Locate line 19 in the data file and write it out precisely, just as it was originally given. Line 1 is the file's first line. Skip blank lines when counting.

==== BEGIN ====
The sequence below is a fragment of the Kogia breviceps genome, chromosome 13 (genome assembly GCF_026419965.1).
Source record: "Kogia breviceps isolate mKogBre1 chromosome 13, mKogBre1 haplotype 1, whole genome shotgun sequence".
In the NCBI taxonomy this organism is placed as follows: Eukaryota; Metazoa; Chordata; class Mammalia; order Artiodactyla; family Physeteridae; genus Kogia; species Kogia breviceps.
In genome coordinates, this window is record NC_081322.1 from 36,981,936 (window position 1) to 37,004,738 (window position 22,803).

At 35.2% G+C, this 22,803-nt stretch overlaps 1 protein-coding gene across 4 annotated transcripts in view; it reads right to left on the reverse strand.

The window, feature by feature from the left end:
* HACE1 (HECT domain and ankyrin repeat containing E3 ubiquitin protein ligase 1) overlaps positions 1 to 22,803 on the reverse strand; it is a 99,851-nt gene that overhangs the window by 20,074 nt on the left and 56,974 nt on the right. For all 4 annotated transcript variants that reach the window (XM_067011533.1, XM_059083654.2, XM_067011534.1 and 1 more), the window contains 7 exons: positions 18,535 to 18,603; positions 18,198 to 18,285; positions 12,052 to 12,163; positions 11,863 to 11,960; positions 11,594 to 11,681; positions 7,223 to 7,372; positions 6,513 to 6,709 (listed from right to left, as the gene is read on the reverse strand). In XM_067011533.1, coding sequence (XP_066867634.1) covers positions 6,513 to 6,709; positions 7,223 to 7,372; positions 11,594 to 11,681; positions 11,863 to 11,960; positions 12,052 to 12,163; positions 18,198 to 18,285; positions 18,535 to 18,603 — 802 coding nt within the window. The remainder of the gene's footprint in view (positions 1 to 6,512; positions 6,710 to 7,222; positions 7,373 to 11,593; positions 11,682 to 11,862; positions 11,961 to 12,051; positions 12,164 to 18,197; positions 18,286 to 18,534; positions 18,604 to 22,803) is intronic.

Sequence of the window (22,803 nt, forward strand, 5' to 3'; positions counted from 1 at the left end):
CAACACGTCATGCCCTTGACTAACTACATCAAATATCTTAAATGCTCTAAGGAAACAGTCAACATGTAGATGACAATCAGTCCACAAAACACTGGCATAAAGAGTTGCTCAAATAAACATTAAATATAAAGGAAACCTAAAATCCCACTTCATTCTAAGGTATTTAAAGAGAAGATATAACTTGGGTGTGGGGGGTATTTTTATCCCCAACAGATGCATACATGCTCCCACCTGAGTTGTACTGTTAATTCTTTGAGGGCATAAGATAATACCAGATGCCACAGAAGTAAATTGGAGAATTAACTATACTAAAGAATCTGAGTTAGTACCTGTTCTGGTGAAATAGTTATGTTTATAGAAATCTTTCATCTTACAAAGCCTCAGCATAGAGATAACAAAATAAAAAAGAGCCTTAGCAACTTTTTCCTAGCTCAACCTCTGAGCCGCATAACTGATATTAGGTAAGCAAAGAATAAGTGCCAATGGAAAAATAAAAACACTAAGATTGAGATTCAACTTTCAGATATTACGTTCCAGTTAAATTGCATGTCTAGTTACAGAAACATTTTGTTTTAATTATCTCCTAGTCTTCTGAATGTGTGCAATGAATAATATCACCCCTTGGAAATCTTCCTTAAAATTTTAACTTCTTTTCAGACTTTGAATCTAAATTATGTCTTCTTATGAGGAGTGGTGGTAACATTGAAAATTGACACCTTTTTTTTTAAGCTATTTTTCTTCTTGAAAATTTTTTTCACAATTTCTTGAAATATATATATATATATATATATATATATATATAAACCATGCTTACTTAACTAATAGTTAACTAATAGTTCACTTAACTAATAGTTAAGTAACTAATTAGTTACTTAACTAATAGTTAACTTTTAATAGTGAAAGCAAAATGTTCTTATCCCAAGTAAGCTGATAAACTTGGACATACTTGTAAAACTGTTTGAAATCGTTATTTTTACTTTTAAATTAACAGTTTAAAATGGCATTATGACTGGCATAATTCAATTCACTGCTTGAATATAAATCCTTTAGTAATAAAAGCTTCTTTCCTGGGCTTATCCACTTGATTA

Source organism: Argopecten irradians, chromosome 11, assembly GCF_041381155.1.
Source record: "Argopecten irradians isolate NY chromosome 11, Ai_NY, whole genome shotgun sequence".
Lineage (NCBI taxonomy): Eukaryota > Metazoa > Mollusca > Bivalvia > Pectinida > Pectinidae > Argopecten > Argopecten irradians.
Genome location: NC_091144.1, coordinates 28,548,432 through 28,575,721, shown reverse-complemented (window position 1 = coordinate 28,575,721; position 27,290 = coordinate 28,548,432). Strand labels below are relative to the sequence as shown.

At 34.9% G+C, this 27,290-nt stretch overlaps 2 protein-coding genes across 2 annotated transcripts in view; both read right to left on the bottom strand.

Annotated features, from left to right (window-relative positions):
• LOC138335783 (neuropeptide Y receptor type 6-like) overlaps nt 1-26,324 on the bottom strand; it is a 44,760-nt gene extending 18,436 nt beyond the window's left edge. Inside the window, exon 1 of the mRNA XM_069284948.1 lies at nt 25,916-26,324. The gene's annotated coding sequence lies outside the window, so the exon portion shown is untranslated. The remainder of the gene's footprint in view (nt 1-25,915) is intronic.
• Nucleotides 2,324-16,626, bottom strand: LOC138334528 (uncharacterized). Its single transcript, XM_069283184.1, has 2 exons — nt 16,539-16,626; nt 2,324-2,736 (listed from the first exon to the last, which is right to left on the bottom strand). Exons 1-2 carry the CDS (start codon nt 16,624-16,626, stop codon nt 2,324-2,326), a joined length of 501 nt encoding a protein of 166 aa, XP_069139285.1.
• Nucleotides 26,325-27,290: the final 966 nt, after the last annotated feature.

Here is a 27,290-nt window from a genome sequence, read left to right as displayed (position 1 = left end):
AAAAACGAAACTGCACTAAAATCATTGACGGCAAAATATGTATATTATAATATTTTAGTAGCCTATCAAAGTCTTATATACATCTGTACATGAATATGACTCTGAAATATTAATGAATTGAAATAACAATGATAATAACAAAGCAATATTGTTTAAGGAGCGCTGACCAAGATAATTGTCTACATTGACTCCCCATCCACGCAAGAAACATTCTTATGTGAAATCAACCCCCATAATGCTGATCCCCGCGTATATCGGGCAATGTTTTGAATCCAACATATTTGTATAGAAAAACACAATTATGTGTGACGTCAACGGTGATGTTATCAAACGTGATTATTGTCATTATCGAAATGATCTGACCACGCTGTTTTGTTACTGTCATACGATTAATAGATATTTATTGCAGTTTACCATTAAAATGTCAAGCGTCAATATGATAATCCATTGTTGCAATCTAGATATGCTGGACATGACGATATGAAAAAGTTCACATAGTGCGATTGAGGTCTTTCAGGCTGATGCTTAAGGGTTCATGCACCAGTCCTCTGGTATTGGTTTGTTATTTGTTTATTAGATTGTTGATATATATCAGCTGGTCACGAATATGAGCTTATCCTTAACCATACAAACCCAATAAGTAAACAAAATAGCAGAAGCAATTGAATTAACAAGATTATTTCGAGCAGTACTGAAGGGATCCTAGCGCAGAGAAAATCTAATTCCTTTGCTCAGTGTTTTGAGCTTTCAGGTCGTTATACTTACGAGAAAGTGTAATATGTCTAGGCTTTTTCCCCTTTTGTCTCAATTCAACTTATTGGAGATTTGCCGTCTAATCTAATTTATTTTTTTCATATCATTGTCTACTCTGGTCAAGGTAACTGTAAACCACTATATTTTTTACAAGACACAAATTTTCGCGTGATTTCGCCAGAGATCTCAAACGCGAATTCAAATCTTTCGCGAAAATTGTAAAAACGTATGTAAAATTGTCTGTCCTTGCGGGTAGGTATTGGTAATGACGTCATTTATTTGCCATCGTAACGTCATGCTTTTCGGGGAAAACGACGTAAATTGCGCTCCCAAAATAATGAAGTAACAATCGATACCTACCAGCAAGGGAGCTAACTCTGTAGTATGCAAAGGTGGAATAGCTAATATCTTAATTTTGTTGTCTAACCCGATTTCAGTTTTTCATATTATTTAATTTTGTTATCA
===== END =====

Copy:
Here is a 27,290-nt window from a genome sequence, read left to right as displayed (position 1 = left end):